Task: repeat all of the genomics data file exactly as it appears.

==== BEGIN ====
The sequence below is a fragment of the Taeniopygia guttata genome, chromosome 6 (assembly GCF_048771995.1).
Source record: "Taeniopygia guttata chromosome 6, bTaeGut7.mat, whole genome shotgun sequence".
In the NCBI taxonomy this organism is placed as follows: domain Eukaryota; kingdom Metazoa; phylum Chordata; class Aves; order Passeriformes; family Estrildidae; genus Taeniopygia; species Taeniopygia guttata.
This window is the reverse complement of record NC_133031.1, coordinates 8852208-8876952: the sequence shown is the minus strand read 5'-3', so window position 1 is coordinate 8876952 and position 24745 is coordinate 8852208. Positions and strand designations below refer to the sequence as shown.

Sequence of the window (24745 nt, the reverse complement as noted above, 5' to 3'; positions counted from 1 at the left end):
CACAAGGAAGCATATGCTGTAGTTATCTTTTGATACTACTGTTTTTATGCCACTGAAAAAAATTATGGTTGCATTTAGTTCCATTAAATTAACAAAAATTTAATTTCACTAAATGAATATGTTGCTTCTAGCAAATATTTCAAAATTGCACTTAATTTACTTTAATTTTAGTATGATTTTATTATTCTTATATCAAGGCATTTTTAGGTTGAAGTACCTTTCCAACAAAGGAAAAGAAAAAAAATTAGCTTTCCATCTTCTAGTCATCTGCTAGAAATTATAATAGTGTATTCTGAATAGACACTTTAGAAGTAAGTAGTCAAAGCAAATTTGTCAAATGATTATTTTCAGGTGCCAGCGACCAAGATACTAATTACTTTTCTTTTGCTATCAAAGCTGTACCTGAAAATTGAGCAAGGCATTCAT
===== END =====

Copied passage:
The sequence below is a fragment of the Taeniopygia guttata genome, chromosome 6 (assembly GCF_048771995.1).
Source record: "Taeniopygia guttata chromosome 6, bTaeGut7.mat, whole genome shotgun sequence".
In the NCBI taxonomy this organism is placed as follows: domain Eukaryota; kingdom Metazoa; phylum Chordata; class Aves; order Passeriformes; family Estrildidae; genus Taeniopygia; species Taeniopygia guttata.
This window is the reverse complement of record NC_133031.1, coordinates 8852208-8876952: the sequence shown is the minus strand read 5'-3', so window position 1 is coordinate 8876952 and position 24745 is coordinate 8852208. Positions and strand designations below refer to the sequence as shown.

Sequence of the window (24745 nt, the reverse complement as noted above, 5' to 3'; positions counted from 1 at the left end):
CACAAGGAAGCATATGCTGTAGTTATCTTTTGATACTACTGTTTTTATGCCACTGAAAAAAATTATGGTTGCATTTAGTTCCATTAAATTAACAAAAATTTAATTTCACTAAATGAATATGTTGCTTCTAGCAAATATTTCAAAATTGCACTTAATTTACTTTAATTTTAGTATGATTTTATTATTCTTATATCAAGGCATTTTTAGGTTGAAGTACCTTTCCAACAAAGGAAAAGAAAAAAAATTAGCTTTCCATCTTCTAGTCATCTGCTAGAAATTATAATAGTGTATTCTGAATAGACACTTTAGAAGTAAGTAGTCAAAGCAAATTTGTCAAATGATTATTTTCAGGTGCCAGCGACCAAGATACTAATTACTTTTCTTTTGCTATCAAAGCTGTACCTGAAAATTGAGCAAGGCATTCAT